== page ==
Parishioners from St. Peter's on Capitol Hill walk the Way of the Cross on the National Mall on Good Friday in 2016.
CS PHOTO BY JACLYN LIPPELMANN Parishioners from St. Peter's on Capitol Hill walk the Way of the Cross on the National Mall on Good Friday in 2016.

As a priest, I am required to go on a retreat at least once a year, and I am grateful. They are wonderful opportunities to step back from our daily ministries, reflect upon our relationship with God and hopefully increase our devotion to the Lord. These are always spiritually enriching and much-needed experiences.

I know that many of you don't have the flexibility to go on a four- or five-day retreat. You are busy at home, work and elsewhere and find it difficult to get away from your responsibilities for any length of time, even for something as important as your relationship with God.

We are coming up on a time when the Church, through its liturgies, provides an opportunity for all of us to grow spiritually without going away. It's not called a retreat. It's called Holy Week.

Holy Week is our chance to walk with Jesus on the journey of his death and resurrection. You don't need to leave for a few days, but you do need to decide that you are going to give an hour-and-a-half to two hours to the Lord on four specific days.

The week begins with Palm Sunday, which is a great introduction to Holy Week because it tells us what we will experience over the next seven days – both the glory and the suffering of the Lord. We receive palms as we enter the church, and the beginning gospel reminds us of his entry into Jerusalem. We get a sense of the glory and the hallelujah that were his as he came triumphantly into Jerusalem welcomed by so many. Just a few days later, the people turned against him, and we hear that in the second Gospel reading when we read the Passion.

We then have a few days to reflect, pray and read about Jesus’ sacrifice before Holy Thursday, when we celebrate the Lord's Supper. In this beautiful liturgy, we remember Jesus' service to his apostles as he washed their feet and established the priesthood, and most importantly, the gift of the Eucharist that to this day allows Jesus to be present in us in such a special way. We then prepare for the crucifixion by removing or covering the crosses and processing with the consecrated hosts to an altar of repose, where we have the opportunity to reflect, pray and give thanks to Jesus for his love for us.

In more somber liturgies on Good Friday, we have a chance to get in touch in a much deeper way with Jesus' crucifixion and how he died for us. We can attend Stations of the Cross, one of the great Lenten rituals for many Catholics, and hopefully the evening services as we hear the Passion from the Gospel of John, venerate the cross and receive the Eucharist that was consecrated at the Mass of the Lord’s Supper.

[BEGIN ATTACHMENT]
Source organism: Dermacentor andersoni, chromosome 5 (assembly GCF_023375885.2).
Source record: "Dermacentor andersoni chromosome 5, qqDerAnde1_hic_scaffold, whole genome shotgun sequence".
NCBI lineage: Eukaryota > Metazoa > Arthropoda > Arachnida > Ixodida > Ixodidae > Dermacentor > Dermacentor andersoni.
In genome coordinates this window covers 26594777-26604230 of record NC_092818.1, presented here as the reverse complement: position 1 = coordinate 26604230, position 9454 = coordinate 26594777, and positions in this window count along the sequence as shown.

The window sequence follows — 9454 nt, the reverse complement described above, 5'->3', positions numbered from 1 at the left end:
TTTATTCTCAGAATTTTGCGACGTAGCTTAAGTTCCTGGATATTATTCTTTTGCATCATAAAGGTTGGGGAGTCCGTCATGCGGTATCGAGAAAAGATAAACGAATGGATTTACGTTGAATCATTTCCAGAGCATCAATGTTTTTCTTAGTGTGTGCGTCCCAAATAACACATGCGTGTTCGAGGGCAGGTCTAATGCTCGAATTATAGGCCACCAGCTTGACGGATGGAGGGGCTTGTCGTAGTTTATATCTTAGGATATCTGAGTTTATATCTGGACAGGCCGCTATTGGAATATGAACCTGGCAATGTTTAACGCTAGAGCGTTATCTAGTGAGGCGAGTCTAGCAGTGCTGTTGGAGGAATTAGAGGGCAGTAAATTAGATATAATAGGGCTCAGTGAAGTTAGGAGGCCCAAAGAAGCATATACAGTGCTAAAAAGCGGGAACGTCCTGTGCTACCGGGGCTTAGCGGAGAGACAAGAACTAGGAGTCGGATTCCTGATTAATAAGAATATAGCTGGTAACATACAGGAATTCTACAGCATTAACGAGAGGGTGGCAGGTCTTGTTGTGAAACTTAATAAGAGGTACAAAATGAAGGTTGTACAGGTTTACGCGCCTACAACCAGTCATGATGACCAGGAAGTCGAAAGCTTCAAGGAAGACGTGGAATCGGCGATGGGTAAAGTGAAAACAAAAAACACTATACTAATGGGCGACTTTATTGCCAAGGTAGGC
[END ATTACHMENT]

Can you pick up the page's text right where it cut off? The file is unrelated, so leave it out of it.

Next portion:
Holy Week culminates in the Easter Vigil on Holy Saturday night, which is a beautiful celebration and the most important liturgy of the year. It begins around sunset, and amid the darkness there is much light and candlelight. It is a journey through our history as we hear the scriptures of salvation and celebrate Jesus’ resurrection and the gift of eternal life that awaits all of us. All we need to do is accept it, and we also celebrate in joy and gratitude with those who are doing that and entering the Church on this glorious night. Of course, many people go to church on Easter Sunday morning as the celebration continues.

If you attend these liturgies, I can promise you that you will be uplifted. Through these rituals that have taken place for centuries, you will be reminded of how much Jesus loves you.

You may have rituals in your home as well, as we did in my family when I was growing up. On Good Friday, we would spend time in church attending Stations of the Cross, and at home my mother always had us do some chores around the house. These chores were to remind us of how Jesus struggled, suffered and sacrificed for us.

I also remember well the joy of decorating Easter eggs on Holy Saturday. This was always great fun for me. I can still picture our family sitting around our kitchen table and doing this. I also remember the joy of looking for those eggs on Easter Sunday morning. They were hidden in some of the craziest places in our house, and the hunt was great fun for me and all of my brothers and sisters.

Whether in the church or the home, these rituals are reminders and celebrations of God's love for us, of how he gave his own son to die for us, and how God is the center of our lives.

My prayer for all of us this year is that we take the time and make the effort to nourish our spirits. I pray especially for our staff and volunteers at Catholic Charities, that they recognize the great work they do every day and remember that they need to refresh themselves as well. Whether they are Catholic, our brothers and sisters in another Christian denomination or a different religion, I hope Holy Week and its rich liturgies enhances their relationship with the Lord. If we are close to the Lord in our own lives, we can better give the Lord's presence to those we meet in our ministry each and every day.

Have a blessed Holy Week. If you can commit your time, your heart and your mind to these days, you will in essence have your own mini retreat. You will be different come Easter Sunday, when you will find the risen Lord much more alive in your heart and in your life.